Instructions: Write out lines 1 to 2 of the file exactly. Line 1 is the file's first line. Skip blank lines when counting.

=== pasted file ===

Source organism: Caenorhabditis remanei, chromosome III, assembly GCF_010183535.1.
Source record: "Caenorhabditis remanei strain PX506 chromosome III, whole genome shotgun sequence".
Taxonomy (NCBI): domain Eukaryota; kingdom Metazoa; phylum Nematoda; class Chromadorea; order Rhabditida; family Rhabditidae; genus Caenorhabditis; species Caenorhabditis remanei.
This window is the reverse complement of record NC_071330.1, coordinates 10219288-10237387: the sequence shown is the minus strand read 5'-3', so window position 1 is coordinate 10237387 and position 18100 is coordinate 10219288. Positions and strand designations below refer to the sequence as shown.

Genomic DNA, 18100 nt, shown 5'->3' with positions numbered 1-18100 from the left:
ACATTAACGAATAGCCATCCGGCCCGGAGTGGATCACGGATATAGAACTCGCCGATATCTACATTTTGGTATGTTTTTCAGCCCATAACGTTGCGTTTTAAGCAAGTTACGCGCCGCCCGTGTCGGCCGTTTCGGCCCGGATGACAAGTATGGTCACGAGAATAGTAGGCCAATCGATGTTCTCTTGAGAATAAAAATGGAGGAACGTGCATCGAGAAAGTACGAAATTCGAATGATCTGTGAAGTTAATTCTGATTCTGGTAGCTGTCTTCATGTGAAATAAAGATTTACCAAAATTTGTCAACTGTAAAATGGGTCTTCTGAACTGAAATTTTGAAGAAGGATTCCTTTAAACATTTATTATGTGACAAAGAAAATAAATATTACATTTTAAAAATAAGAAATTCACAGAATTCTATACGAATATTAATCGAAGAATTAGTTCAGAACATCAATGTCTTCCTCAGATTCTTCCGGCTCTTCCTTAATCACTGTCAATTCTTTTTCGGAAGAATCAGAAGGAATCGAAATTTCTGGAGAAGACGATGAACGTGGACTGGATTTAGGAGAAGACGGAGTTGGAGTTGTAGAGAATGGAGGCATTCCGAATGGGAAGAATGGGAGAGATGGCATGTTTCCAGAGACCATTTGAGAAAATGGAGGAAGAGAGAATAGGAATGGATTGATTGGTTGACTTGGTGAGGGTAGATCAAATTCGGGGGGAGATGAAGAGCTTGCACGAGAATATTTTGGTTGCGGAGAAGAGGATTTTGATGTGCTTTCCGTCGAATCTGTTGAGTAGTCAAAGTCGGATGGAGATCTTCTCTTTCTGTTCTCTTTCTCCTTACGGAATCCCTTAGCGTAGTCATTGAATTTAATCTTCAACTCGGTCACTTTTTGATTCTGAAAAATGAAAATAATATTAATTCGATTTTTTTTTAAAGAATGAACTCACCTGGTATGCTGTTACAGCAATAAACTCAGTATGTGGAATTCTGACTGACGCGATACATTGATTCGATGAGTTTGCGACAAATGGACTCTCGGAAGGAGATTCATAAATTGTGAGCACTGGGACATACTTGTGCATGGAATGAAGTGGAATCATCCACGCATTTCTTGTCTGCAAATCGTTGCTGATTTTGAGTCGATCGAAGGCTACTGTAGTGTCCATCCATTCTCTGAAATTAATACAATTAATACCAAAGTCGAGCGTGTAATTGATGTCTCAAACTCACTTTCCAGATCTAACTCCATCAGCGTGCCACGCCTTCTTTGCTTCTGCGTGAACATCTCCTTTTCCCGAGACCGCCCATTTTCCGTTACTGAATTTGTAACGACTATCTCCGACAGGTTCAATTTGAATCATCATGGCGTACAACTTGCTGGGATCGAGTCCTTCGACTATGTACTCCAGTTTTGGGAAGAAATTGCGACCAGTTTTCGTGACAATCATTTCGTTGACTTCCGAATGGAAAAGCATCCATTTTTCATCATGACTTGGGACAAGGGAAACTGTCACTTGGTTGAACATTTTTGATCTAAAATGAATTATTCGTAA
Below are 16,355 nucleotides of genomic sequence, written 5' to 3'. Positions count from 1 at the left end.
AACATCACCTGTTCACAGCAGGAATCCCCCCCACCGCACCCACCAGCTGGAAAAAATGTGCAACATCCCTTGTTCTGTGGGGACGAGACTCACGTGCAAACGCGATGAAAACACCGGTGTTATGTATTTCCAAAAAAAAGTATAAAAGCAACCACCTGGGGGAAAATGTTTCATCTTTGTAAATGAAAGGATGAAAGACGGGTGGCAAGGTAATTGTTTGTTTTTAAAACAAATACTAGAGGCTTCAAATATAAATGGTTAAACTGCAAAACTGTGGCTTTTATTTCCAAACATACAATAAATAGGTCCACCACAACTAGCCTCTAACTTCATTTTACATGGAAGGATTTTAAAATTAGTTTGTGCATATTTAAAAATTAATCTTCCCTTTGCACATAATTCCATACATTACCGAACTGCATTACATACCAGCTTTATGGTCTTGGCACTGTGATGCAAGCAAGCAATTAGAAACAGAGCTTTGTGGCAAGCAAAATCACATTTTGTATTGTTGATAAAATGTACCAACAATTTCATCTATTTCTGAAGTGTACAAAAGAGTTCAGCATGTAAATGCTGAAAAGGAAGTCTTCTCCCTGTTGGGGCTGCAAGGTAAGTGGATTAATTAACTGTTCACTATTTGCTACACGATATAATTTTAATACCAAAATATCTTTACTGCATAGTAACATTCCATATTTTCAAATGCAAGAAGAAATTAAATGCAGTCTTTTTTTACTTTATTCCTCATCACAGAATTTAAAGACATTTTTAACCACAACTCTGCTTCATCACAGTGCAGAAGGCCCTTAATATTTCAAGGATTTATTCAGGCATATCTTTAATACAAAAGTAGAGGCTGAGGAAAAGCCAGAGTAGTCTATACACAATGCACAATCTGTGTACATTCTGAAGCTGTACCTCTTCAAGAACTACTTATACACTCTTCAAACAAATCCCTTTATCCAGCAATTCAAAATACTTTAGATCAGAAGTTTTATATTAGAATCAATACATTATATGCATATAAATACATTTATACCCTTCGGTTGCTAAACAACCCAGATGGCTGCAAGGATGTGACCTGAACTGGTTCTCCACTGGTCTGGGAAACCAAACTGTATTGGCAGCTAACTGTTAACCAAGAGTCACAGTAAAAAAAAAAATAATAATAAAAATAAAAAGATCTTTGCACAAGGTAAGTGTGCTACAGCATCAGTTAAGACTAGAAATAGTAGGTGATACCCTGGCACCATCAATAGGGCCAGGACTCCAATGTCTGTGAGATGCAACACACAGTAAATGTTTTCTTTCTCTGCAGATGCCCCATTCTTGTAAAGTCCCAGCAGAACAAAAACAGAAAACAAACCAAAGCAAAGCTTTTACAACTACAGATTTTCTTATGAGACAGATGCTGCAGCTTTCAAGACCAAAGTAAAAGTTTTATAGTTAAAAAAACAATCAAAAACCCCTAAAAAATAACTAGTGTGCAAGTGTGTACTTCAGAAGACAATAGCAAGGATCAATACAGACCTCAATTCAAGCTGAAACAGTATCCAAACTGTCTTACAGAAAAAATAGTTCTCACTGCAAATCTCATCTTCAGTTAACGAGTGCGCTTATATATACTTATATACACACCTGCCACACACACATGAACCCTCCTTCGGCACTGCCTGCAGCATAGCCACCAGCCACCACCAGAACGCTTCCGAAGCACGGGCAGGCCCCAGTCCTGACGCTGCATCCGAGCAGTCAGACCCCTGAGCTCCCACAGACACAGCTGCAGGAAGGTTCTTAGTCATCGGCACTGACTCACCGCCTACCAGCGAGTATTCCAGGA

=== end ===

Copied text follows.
Source organism: Caenorhabditis remanei, chromosome III, assembly GCF_010183535.1.
Source record: "Caenorhabditis remanei strain PX506 chromosome III, whole genome shotgun sequence".